By Nabarun Goswami
SHILLONG: As a nation struggles hard to come to terms with the gruesome gang rape and assault of a 23-year-old medical student in New Delhi, an almost similar incident back in Meghalaya has posed more serious questions on the existing state of affairs.
On December 13, an 18-year-old girl was gang raped by 16 boys while she was on her way home from the Simsang festival in Williamnagar. Subsequently, the police arrested 15 of the accused only to find that eight of them were juveniles.
At an age when the youngsters are expected to run around with football gears and cricket bats, such an act of barbarism, though baffling, does not surprise many.
Is it that objectifying women through media, films and pornography tempt youngsters to explore a domain which seems both adventurous and widely accepted or is it the desire to experiment that drives children to the edge? What could be the factors which influenced the young boys to commit a crime as heinous as rape and is our ‘abstinence-only’ education contributing to such episodes?
The number of cases of sexual assault has been on the rise in the State and according to the available data 237 cases of rape had been registered in 2009, 261 in 2010 and 269 in 2011.
Out of the 269 cases in 2011, 21 have been allegedly committed by juveniles thus making it a noticeable figure for a small state like Meghalaya.
Additional SP (Crime), Vivek Syiem felt that youngsters are not aware of the consequences that could befall them for being on the wrong side of the law.
“Easy access to improper content on the internet and lack of parental guidance are also among the prime reasons (contributing to the crimes),” Syiem said.
Taking Syiem’s point forward, Father Cilia of the Don Bosco Youth Centre said that the internet is both ‘beautiful and ugly’.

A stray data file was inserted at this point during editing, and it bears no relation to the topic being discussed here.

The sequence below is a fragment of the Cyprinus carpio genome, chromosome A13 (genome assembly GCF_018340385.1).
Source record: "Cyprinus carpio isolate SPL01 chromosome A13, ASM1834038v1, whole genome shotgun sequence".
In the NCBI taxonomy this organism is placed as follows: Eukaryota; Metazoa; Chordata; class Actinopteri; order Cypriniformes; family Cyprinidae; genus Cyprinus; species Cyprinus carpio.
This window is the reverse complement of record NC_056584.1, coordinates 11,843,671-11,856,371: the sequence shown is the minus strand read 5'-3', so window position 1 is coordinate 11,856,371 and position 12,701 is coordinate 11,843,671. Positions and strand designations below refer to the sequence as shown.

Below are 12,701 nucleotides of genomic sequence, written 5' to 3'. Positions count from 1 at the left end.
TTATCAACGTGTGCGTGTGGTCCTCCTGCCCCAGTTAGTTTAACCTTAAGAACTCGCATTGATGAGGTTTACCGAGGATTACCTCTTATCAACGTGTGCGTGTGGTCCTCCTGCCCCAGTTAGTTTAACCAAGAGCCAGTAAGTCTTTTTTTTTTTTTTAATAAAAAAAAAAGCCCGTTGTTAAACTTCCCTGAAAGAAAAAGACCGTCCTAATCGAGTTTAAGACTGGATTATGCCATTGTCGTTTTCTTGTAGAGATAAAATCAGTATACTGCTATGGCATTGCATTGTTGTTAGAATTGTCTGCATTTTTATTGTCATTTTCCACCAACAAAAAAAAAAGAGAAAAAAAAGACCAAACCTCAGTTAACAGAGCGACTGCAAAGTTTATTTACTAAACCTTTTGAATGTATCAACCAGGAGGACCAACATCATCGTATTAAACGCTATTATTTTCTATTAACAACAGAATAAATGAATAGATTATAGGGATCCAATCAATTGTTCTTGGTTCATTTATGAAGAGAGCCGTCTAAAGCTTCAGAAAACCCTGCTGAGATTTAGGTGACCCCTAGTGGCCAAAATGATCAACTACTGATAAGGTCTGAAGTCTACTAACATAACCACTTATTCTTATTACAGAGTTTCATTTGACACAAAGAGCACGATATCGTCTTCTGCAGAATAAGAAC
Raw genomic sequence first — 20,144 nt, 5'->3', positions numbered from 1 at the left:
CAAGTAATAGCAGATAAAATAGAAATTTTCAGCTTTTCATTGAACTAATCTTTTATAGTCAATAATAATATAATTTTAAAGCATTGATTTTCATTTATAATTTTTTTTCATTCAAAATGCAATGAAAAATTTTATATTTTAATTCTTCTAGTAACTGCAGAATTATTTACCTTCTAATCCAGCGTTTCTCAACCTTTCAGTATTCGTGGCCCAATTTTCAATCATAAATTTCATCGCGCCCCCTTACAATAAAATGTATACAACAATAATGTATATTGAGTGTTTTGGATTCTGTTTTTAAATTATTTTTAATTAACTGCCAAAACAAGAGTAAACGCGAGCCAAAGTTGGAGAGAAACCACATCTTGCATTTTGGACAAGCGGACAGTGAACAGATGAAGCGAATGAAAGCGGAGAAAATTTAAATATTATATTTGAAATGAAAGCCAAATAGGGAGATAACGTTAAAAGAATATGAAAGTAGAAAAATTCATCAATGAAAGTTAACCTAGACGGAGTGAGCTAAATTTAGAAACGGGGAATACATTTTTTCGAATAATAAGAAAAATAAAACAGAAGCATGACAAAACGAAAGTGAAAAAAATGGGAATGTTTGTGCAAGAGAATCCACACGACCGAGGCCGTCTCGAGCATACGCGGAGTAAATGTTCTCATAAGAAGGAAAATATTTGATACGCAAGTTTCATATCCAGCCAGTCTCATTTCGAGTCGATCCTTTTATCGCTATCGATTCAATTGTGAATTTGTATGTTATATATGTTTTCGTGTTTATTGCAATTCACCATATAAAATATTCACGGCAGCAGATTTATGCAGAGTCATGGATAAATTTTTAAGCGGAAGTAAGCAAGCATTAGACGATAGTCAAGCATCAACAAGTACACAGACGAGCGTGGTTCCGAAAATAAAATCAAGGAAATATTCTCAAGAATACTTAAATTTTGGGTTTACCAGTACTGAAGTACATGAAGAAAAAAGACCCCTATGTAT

“Youngsters tend to act upon what they see and read (on the net) with the false belief that everybody else does the same. This stands true for drinks, drugs and even sex,” Fr Cilia said while adding that lack of sex education adds to the problem.
Eva Synrem, a coordinator with Childline, believes that inadequate interaction between parents and children is one of the major social factors that drive youngsters into a state in which they tend to perceive and act on things in a way that appears to be ‘the way to go’ for them.
“Lack of sex education and easy availability of pornographic content on the internet and with roadside CD vendors also urge the young ones, who are not fully aware of their own body, to indulge,” she added.
A counsellor from the city-based Child Protection Unit was of the view that when children see something perceived to be glamorous, they tend to ape it. While stating that peer pressure and influence is among the contributing factors to such crimes, the official also blamed parents for not reaching out to the children.
The questions that arise now is that what could be the possible ways to root out such crimes in a world of free media which caters to youngsters in search of ‘independence’ and should juveniles be let off without punitive action.
Additional SP, Crime, Syiem said that awareness among kids about the implications of wrong doing could go a long way in serving as a deterrent.
“Parental guidance is also an absolute necessity,” he said.
However, on a personal note, Syiem felt that the upper age limit of juveniles involved in such crimes could be brought down to 16 from the present 18 so as to book them.
It may be mentioned that only corrective action, like sending to counselling centres, can be taken against juveniles under the existing laws.
Father Cilia advocated sex education as the single most important factor for curbing the rape menace among teenagers.
“Sex education is to teach our boys and girls to respect each other. Parents must shed their reservations on it,” he said.
A nonbeliever in punitive action for juveniles, Father Cilia, however, felt that a message has to be sent to youngsters that ‘being a minor does not mean they can get away with anything.’
Synrem from Childline said that awareness on protection against sexual abuse is important. “Many youngsters are not aware of what rape is and what it means to the victim,” she said.
The Childline coordinator was not in favour of punitive action over corrective action.
The counselor from the city based Child Protection Unit felt that tackling the menace requires a multipronged approach ranging from proper guidance on part of parents and teachers along with the need for proper counselling.